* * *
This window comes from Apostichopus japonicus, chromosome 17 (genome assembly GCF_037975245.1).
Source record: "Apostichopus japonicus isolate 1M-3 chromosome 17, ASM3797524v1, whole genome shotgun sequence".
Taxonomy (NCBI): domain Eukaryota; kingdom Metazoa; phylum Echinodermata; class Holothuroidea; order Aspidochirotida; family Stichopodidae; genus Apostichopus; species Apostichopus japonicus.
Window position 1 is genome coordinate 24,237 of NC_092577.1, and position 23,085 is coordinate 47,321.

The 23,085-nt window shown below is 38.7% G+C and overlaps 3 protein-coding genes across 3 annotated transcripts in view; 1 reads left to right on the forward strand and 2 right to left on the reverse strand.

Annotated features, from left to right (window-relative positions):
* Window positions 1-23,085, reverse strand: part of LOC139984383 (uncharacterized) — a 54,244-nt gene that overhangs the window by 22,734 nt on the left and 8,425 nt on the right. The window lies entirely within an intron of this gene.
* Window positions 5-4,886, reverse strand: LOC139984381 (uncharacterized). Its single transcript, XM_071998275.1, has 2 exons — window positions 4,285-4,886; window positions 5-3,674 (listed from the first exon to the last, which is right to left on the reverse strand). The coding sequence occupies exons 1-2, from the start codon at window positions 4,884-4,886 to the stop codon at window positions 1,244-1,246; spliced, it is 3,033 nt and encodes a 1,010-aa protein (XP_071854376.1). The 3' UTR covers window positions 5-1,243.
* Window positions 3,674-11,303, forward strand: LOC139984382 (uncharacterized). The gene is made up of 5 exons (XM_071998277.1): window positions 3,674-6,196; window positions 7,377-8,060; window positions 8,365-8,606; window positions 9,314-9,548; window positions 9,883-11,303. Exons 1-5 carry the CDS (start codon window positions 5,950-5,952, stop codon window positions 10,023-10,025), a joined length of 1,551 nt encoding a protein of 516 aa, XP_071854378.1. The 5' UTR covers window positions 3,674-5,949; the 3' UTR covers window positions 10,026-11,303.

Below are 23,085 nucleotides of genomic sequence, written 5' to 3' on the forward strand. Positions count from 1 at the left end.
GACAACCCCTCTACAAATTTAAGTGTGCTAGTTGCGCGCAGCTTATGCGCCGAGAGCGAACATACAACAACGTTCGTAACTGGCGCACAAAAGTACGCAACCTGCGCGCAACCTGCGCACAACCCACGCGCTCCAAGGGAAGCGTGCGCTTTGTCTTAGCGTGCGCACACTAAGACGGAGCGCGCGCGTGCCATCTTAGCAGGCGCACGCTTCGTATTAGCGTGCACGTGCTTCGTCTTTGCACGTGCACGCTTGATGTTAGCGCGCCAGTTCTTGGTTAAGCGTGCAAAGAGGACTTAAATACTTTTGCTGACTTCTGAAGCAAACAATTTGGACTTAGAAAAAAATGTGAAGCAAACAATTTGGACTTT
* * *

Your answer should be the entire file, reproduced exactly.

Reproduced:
This window comes from Apostichopus japonicus, chromosome 17 (genome assembly GCF_037975245.1).
Source record: "Apostichopus japonicus isolate 1M-3 chromosome 17, ASM3797524v1, whole genome shotgun sequence".
Taxonomy (NCBI): domain Eukaryota; kingdom Metazoa; phylum Echinodermata; class Holothuroidea; order Aspidochirotida; family Stichopodidae; genus Apostichopus; species Apostichopus japonicus.
Window position 1 is genome coordinate 24,237 of NC_092577.1, and position 23,085 is coordinate 47,321.

The 23,085-nt window shown below is 38.7% G+C and overlaps 3 protein-coding genes across 3 annotated transcripts in view; 1 reads left to right on the forward strand and 2 right to left on the reverse strand.

Annotated features, from left to right (window-relative positions):
* Window positions 1-23,085, reverse strand: part of LOC139984383 (uncharacterized) — a 54,244-nt gene that overhangs the window by 22,734 nt on the left and 8,425 nt on the right. The window lies entirely within an intron of this gene.
* Window positions 5-4,886, reverse strand: LOC139984381 (uncharacterized). Its single transcript, XM_071998275.1, has 2 exons — window positions 4,285-4,886; window positions 5-3,674 (listed from the first exon to the last, which is right to left on the reverse strand). The coding sequence occupies exons 1-2, from the start codon at window positions 4,884-4,886 to the stop codon at window positions 1,244-1,246; spliced, it is 3,033 nt and encodes a 1,010-aa protein (XP_071854376.1). The 3' UTR covers window positions 5-1,243.
* Window positions 3,674-11,303, forward strand: LOC139984382 (uncharacterized). The gene is made up of 5 exons (XM_071998277.1): window positions 3,674-6,196; window positions 7,377-8,060; window positions 8,365-8,606; window positions 9,314-9,548; window positions 9,883-11,303. Exons 1-5 carry the CDS (start codon window positions 5,950-5,952, stop codon window positions 10,023-10,025), a joined length of 1,551 nt encoding a protein of 516 aa, XP_071854378.1. The 5' UTR covers window positions 3,674-5,949; the 3' UTR covers window positions 10,026-11,303.

Below are 23,085 nucleotides of genomic sequence, written 5' to 3' on the forward strand. Positions count from 1 at the left end.
GACAACCCCTCTACAAATTTAAGTGTGCTAGTTGCGCGCAGCTTATGCGCCGAGAGCGAACATACAACAACGTTCGTAACTGGCGCACAAAAGTACGCAACCTGCGCGCAACCTGCGCACAACCCACGCGCTCCAAGGGAAGCGTGCGCTTTGTCTTAGCGTGCGCACACTAAGACGGAGCGCGCGCGTGCCATCTTAGCAGGCGCACGCTTCGTATTAGCGTGCACGTGCTTCGTCTTTGCACGTGCACGCTTGATGTTAGCGCGCCAGTTCTTGGTTAAGCGTGCAAAGAGGACTTAAATACTTTTGCTGACTTCTGAAGCAAACAATTTGGACTTAGAAAAAAATGTGAAGCAAACAATTTGGACTTT